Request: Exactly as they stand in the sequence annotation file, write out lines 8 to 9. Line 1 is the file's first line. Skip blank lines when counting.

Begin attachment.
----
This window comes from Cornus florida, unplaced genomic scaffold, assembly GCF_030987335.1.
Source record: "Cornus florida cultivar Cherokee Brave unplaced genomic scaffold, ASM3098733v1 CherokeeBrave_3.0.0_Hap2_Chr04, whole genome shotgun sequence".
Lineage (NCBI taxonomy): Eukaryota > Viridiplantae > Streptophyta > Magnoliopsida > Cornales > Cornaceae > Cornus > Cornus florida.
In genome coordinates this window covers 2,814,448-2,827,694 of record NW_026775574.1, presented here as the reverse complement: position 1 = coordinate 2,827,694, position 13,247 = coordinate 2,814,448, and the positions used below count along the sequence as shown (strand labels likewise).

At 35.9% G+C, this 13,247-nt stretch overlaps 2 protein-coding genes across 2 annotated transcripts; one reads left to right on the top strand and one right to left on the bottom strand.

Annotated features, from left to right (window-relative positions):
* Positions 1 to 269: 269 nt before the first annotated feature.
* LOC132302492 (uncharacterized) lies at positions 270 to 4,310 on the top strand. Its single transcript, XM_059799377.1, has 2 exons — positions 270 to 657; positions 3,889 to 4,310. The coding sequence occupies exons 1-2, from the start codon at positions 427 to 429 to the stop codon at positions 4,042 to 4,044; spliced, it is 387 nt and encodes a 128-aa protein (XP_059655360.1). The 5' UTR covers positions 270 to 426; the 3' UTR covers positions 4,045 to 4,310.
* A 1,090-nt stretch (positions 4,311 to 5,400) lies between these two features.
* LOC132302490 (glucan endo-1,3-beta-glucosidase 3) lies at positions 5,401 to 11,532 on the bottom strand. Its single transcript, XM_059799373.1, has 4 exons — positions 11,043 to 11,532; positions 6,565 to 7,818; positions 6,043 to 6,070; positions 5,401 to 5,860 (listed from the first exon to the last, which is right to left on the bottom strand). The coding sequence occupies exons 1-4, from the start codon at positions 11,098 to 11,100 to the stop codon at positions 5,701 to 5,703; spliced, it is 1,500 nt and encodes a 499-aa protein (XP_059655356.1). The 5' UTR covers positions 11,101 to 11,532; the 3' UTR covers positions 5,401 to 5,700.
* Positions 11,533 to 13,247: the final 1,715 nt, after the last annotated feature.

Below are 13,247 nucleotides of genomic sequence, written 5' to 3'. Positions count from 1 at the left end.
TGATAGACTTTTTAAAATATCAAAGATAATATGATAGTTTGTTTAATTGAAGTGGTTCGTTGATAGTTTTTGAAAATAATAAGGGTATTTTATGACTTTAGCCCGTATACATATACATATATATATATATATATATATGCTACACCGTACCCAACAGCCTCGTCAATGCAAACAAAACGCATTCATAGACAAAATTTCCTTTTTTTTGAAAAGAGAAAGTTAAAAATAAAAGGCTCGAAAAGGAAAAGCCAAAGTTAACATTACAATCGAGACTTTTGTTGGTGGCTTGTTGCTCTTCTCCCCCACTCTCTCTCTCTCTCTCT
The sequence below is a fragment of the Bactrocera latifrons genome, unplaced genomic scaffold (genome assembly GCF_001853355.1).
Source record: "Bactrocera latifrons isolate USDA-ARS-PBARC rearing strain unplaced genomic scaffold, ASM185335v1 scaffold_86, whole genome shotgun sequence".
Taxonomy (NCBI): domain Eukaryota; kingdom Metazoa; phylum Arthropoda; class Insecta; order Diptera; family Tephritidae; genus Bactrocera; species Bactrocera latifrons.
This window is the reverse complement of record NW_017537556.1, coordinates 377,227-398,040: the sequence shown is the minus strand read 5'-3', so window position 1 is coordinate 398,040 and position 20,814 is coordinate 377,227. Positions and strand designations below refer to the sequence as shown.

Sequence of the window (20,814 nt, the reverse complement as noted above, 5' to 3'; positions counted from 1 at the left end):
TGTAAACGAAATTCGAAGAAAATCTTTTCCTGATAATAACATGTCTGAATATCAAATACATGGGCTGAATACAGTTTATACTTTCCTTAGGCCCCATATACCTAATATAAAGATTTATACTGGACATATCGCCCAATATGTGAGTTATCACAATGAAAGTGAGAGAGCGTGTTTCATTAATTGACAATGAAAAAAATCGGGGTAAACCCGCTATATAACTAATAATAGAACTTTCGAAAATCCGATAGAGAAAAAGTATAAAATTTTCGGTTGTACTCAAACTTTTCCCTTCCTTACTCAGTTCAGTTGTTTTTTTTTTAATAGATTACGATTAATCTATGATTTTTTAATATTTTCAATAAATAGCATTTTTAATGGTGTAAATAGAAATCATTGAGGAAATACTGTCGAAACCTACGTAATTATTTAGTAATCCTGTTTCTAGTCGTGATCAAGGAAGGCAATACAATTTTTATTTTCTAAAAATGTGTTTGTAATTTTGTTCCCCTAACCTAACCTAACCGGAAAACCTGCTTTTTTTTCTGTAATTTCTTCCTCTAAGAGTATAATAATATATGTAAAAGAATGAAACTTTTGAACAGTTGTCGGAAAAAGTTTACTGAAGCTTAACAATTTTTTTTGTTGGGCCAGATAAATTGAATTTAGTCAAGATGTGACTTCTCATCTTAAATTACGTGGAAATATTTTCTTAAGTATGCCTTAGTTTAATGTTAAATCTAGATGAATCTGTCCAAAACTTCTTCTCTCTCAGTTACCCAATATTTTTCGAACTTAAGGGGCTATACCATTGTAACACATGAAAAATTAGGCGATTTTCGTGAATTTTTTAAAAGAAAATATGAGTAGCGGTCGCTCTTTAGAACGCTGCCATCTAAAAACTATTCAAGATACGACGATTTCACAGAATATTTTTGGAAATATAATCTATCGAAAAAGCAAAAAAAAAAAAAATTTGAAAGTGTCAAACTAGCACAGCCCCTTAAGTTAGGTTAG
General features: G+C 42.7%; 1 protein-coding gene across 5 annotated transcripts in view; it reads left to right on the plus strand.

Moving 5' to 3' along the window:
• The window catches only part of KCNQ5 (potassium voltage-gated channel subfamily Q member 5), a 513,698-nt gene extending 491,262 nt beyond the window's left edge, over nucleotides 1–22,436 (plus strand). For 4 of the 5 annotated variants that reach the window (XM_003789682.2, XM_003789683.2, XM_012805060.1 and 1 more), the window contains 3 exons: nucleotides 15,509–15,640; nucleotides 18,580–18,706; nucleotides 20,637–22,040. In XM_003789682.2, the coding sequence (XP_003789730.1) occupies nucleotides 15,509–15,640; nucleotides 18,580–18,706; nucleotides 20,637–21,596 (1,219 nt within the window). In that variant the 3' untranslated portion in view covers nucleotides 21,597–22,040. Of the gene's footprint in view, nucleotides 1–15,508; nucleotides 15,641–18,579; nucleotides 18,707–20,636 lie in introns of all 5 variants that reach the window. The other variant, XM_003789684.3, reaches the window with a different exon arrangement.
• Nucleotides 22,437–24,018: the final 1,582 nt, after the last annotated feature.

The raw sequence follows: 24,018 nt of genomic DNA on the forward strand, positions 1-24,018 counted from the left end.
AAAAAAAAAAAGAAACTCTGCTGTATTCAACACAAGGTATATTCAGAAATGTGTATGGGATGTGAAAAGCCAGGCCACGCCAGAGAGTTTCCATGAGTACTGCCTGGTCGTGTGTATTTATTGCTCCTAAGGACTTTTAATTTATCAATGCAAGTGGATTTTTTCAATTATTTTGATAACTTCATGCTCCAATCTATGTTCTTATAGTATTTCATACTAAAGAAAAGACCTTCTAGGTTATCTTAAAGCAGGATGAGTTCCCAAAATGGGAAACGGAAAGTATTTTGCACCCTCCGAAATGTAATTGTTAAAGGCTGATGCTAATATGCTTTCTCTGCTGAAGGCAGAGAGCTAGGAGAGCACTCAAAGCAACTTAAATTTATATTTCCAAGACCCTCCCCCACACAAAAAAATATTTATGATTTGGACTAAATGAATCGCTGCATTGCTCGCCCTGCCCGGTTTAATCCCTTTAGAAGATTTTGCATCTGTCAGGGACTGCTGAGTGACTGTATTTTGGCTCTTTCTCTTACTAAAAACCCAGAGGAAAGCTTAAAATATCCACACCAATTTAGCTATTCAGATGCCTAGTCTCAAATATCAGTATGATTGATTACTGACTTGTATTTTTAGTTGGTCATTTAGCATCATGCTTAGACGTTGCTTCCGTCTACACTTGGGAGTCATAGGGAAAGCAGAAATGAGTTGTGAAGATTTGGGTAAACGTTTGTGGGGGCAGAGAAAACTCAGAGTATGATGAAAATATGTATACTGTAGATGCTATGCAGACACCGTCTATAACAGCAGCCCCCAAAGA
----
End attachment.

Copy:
* LOC132302492 (uncharacterized) lies at positions 270 to 4,310 on the top strand. Its single transcript, XM_059799377.1, has 2 exons — positions 270 to 657; positions 3,889 to 4,310. The coding sequence occupies exons 1-2, from the start codon at positions 427 to 429 to the stop codon at positions 4,042 to 4,044; spliced, it is 387 nt and encodes a 128-aa protein (XP_059655360.1). The 5' UTR covers positions 270 to 426; the 3' UTR covers positions 4,045 to 4,310.
* A 1,090-nt stretch (positions 4,311 to 5,400) lies between these two features.